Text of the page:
This is an interesting finding, as it may demonstrate why so many athletes will return to sport with adequate strength, but may reinjure in the future. It may be related to either the lack of eccentric strength work completed during their rehab or the cessation of eccentric exercises once they return to play.


What can we do about it?



The goals of a well-rounded hamstring rehab program is to cover these areas:


1. Concentric/Eccentric Long Length

  • Hip extension based exercises that keep you locked at the knee and bending forward at the hip
  • This is really important for footy players as the requirements of the game involve bending down and picking the ball from the ground


2. Concentric/Eccentric Moderate Length

  • These are your bridging based exercises
  • We can really work at developing strength and power with these exercises


3. Eccentric Only

  • The Nordic curl (as discussed above) are the perfect example of and eccentric only exercises
  • These are quite difficult, so there are many variations that allow someone to slowly progress to a full Nordic exercise. As stated, this process can take weeks to months, depending on the individual’s hamstring capacity


4. Gluteals

  • We need the gluteals to work with the hamstrings
  • There are many exercises that can be done for glute strength. The key is to make it relevant to the sport and have a focus on control


5. Whole/Neuromuscular

  • This involves a full body movement that incorporates a mixture of trunk rotations, upper body strength and single leg exercises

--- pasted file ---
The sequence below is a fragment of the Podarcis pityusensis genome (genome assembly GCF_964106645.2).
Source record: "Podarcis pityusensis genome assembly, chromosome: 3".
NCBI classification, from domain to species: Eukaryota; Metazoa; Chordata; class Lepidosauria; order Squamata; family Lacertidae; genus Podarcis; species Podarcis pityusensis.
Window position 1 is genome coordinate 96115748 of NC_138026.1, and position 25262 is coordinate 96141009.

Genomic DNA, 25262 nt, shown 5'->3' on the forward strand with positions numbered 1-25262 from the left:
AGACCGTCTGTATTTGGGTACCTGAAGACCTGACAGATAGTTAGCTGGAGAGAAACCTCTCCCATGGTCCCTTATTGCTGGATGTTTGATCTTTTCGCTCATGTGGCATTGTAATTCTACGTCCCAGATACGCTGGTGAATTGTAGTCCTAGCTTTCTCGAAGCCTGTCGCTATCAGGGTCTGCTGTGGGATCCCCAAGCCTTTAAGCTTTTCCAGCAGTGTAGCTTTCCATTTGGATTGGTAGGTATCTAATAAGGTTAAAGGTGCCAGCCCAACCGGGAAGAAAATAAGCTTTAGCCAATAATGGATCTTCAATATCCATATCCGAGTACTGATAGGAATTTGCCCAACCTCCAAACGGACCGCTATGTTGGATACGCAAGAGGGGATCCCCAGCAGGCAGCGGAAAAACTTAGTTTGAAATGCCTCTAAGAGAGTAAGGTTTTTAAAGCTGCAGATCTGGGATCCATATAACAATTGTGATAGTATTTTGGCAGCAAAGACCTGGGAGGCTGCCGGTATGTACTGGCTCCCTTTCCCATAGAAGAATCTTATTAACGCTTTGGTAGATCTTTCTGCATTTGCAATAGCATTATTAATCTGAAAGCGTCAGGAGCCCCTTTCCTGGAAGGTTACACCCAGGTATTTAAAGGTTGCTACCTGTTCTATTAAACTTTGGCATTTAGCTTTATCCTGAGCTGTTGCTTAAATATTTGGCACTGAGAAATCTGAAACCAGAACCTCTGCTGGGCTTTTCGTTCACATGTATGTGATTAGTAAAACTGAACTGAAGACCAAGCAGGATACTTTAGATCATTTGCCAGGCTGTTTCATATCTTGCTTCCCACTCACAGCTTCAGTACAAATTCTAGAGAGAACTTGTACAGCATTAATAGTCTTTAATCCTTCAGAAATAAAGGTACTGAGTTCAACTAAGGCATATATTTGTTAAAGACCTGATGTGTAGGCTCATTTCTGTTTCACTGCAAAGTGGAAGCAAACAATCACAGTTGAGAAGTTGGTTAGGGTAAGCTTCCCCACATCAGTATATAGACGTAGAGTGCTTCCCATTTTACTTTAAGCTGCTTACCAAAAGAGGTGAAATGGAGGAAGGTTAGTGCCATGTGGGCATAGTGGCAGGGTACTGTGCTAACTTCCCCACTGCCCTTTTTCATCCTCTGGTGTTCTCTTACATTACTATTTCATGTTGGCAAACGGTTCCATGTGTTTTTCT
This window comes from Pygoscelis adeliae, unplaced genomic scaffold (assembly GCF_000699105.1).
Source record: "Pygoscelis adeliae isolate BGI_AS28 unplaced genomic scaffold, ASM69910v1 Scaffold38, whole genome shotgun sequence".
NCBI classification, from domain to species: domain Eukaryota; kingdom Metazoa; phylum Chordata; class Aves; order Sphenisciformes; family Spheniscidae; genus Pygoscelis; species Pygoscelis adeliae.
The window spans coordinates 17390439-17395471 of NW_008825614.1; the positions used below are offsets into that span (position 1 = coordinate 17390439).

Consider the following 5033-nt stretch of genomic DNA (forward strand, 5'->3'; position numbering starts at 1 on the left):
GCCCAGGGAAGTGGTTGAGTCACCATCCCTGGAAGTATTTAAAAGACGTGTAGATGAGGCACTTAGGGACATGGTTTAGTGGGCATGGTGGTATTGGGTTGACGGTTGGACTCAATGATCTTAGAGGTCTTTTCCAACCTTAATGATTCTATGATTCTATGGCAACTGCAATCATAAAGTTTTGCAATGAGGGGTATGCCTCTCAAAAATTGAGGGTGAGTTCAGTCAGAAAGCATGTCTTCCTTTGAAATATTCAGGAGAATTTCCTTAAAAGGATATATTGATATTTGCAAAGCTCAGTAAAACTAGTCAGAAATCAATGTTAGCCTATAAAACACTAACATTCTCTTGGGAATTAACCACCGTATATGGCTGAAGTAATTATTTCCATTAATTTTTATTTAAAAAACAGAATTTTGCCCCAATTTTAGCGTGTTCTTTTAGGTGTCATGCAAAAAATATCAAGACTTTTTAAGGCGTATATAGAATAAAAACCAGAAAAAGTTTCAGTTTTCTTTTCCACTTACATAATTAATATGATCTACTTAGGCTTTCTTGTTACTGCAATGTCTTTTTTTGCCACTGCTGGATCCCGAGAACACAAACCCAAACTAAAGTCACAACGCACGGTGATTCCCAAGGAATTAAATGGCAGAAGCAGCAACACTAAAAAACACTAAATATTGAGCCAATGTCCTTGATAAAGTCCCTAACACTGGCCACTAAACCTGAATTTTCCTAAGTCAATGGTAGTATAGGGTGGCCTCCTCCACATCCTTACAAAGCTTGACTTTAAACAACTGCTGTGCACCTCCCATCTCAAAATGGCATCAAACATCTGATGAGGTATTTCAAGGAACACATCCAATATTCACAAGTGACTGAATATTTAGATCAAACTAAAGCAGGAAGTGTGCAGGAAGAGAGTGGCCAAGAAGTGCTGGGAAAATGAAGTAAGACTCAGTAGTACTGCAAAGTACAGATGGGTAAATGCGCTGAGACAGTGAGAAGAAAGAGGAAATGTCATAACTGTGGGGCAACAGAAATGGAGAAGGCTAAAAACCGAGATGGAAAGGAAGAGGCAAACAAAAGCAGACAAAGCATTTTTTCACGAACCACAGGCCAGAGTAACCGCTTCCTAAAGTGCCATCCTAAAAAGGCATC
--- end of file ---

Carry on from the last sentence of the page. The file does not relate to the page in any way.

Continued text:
6. Running Mechanics

  • A gradual running/sprinting program is vital for hamstring rehab and should be progressed over 3-6 weeks (depending on severity of this strain)


Now, if you have not covered all these areas in your previous hamstring rehab programming…it is likely that you have re-injured your hamstring at some point OR at increased risk of straining your hamstring.


Final Thoughts


What we see in the clinic quite often are athletes returning to their given sport too early after they have strained their hamstring. They usually think:


“My pain is gone, so it must be healed”


“I can lift heavy deadlifts, so my hamstring should be strong enough”


“It’s just a little sore, it should be right”


We need to ensure that we tick all the boxes before a safe return to sport and decrease the risk of re-injuring your hamstring.


If you would like me to call you to discuss your previous or current hamstring program, whether you are on the right track for preventing a future hamstring & how we may be able to offer you a solution, then please fill in the contact form below and leave your best contact number. 


If you’re sick of constantly “doing your hammy” and just want to get back to it without any worry… follow the book online link in the top right corner & we hope to help you soon!




David Bruzzese

APA Musculoskeletal Physiotherapist & Accredited Exercise Physiologist




Alonso-Fernandez, D, Docampo-Blanco, P & Martinez-Fernandez, J 2017, ‘Changes in muscle architecture of biceps femoris induced by eccentric strength training with Nordic hamstring exercise’, Scandinavian Journal of Medicine & Science in Sports, pp. 1-7.

Askling, C, Saartok, T & Thorstensson, A 2006, ‘Type of acute hamstring strain affects flexibility, strength, and time to return to pre-injury level’, British Journal of Sports Medicine, vol. 40, pp. 40-44.

Timmins, RG, Ruddy, JD, Presland, J, Maniar, N, Shield, AJ, Williams, MD & Opar, DA 2016, ‘Architectural changes of the biceps femoris long head after concentric or eccentric training. Medicine & Science in Sports & Exercise, vol. 48, no. 3, pp. 499-508.

Tsaklis, P, Malliaropoulos, N, Mendiguchia, J, Korakakis, V, Tsapralis, K, Pyne, D & Malliaras, P 2015, ‘Muscle and intensity based hamstring exercise classification in elite female track and field athletes: implications for exercise selection during rehabilitation’, Journal of Sports Medicine, vol. 6, pp. 209-217.